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My contribs

As of May 26, 2009: 578 articles, of which 488 were from scratch, mostly on Medieval, Renaissance, and early Baroque composers and theorists, as well as musical techniques and forms. About 390 of the articles I have listed are on early music; about 300 are biographies; 68 are topical overview articles; 24 are about individual pieces of music; only 34 are on 18th or 19th century topics or people. I'm probably about 30% done with finishing the area to my satisfaction, and it's starting to seem like all the low-hanging fruit is gone; now comes the hard work of getting existing articles up to an encyclopedic level of accuracy, detail, prose style, citations, and references. In general, the whole area of early music on Wikipedia still needs a lot of information on just how everything happened, and a lot of articles need to tie in to cultural and political and religious history as well.

Somewhere north of 80,000 edits, though I count them rarely. I have never used an automated tool to edit, and plan on never doing so; it's a minor and obscure point of pride for me (which may make no sense to you at all, and that's all right -- and this is no criticism of those who do use Twinkle or Huggle -- they do great work, which at our point of development we cannot do without.) I reached No. 20 on Wikipedians by Edit Count in May 2007, but have fallen back because I no longer spend much time patrolling recent changes. I don't need to: our bots revert vandalism much more efficiently than they used to, and I'd rather yield way to the new users who like to do this job. So I've been around here for a while. Edit count is not irrelevant: it gives some indication of one's dedication to the project. Not an infallible one, mind you, but to deny that there is any correlation between edit count and commitment to building the encyclopedia would be rather silly.

I take article requests. If you spot something that is missing, or just substandard, and it is in the area of early music--or indeed, in "classical" music in general--let me know and I'll do what I can to help, if it is within my area of competence. Since this is a big area, that's a big "if."

I like to be helpful. If you want me to read something you have written, or want to run an idea by me, or want to know how to do something, I'll either try to help or point you towards someone who can.

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My boxes
Admin mop.PNG This user is an administrator on the English Wikipedia. (verify)
en This user is a native speaker of the English language.
es-1 Este usuario puede contribuir con un nivel básico de español.
de-1 Dieser Benutzer hat grundlegende Deutschkenntnisse.
pno-4 This user is a professional pianist.
vln-4 This user is a professional violinist.
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My wikipedia goals
  • Fill out the classical music area in general, and Medieval, Renaissance and Baroque in particular, since the early music area was quite undeveloped when I started.
  • Starve the trolls.
  • Tithe some of my time helping eradicate vandalism, spam, and conflicts of interest; discussing deletions, new admins, policy, and other matters; and assisting in anything else that comes up, since I think it is a Wikipedian's duty to help out on the maintenance side.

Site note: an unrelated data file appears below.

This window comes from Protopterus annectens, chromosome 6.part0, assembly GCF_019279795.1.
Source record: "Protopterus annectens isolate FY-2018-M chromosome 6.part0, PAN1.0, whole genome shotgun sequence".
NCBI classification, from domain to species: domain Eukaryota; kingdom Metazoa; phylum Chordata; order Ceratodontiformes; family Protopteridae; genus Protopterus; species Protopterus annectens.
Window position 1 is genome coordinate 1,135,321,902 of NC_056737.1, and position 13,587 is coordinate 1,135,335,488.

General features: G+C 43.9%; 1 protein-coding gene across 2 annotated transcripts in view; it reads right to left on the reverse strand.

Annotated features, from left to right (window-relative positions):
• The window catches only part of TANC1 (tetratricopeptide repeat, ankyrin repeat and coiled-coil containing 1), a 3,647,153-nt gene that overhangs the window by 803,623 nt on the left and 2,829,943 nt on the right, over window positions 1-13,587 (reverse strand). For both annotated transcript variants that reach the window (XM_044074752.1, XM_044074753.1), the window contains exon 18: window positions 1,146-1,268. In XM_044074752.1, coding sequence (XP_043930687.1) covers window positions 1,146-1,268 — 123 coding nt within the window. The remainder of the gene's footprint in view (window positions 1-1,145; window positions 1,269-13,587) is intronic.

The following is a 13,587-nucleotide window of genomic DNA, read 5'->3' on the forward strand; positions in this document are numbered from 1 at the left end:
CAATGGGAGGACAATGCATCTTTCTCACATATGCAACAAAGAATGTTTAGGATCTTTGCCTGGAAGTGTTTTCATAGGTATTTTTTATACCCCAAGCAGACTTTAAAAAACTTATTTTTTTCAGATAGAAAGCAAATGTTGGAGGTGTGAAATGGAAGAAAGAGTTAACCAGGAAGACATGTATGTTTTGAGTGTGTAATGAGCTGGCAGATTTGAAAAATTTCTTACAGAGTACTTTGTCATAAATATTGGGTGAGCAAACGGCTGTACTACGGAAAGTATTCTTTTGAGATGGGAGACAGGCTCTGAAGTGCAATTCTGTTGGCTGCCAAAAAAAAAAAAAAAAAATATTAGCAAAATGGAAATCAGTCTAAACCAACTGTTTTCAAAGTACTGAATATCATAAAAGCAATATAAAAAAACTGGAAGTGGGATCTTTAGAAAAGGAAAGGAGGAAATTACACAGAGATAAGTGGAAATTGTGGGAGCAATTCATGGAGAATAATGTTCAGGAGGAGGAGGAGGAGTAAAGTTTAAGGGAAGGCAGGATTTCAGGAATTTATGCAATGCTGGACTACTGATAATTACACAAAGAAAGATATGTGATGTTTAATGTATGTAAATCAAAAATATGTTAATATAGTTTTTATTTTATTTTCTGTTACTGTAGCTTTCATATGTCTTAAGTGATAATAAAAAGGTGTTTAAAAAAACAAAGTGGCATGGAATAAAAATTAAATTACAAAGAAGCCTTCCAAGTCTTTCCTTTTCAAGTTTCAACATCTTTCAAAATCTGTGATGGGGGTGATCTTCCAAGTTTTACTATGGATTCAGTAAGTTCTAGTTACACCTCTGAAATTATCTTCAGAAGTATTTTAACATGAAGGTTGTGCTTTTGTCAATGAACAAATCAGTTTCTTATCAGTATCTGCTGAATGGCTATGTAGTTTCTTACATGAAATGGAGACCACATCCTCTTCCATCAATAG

• Stay positive. Laboring in the shadows, unacknowledged, is hard after a while.
  • Always acknowledge the good work of others. I'm only a tiny part of the whole.
  • Drink some more wikipedihol. It makes me happy. So there.
  • Contribute even more content. Avoid the typical burnout curve of ceasing to contribute to articles, increasing edits to policy talk pages, noticeboards, RFCs, Arbcom cases, and so forth: these symptoms precede Wiki death. See number 59 for the analogy with stars on the main sequence. While it may be impossible to avoid, if one is aware of the inevitable, it may be possible to postpone. I have a specialized skill, and I'm not done contributing in my area of expertise yet.
  • Create free content only. That includes public domain and GFDL.
  • Acquire the knack of page formatting, so I can update this page without borking it. Thanks and gratitude to Phaedriel for the page design.
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I am an administrator. Drop me a note on my talk page if you need help with something which requires a mop and bucket. In the interest of transparency and full accountability – pretty important things on Wikipedia – you may review all of my administrative actions here: [1]

As of late 2008, I have blocked over 5,000 vandals, and reverted or deleted over 40,000 separate instances of vandalism. Some people don't like me for stopping them from having their childish fun with us, but that's OK: whatever happens, whether I burn out or stay on for a while, I am confident I have done some good for this project.

You may view my complete statistics, including edits, blocks, deletes, protects, and so forth here.

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Cquote1.png O my soul, aspire not to eternal life
But rather exhaust the limits of the possible.
Pindar, Odes (Pythian III)
Cquote1.png Look round at the courses of the stars, as if thou wert going along with them; and constantly consider the changes of the elements into one another; for such thoughts purge away the filth of life on earth. Cquote2.png
Marcus Aurelius, Meditations, 7:47
Cquote1.png Courage is the price life extracts for granting us peace. Cquote2.png
Amelia Earhart
Cquote1.png The cultivated person's first duty is to always be prepared to rewrite the encyclopedia. Cquote2.png
Umberto Eco, Serendipities, "The Force of Falsity," concluding sentence.

All the work I do on Renaissance and early Baroque music is dedicated to the memory of Professor Seamus O'Reilly.

Accipe fraterno multum manantia fletu,
Atque in perpetuum, frater, ave atque vale.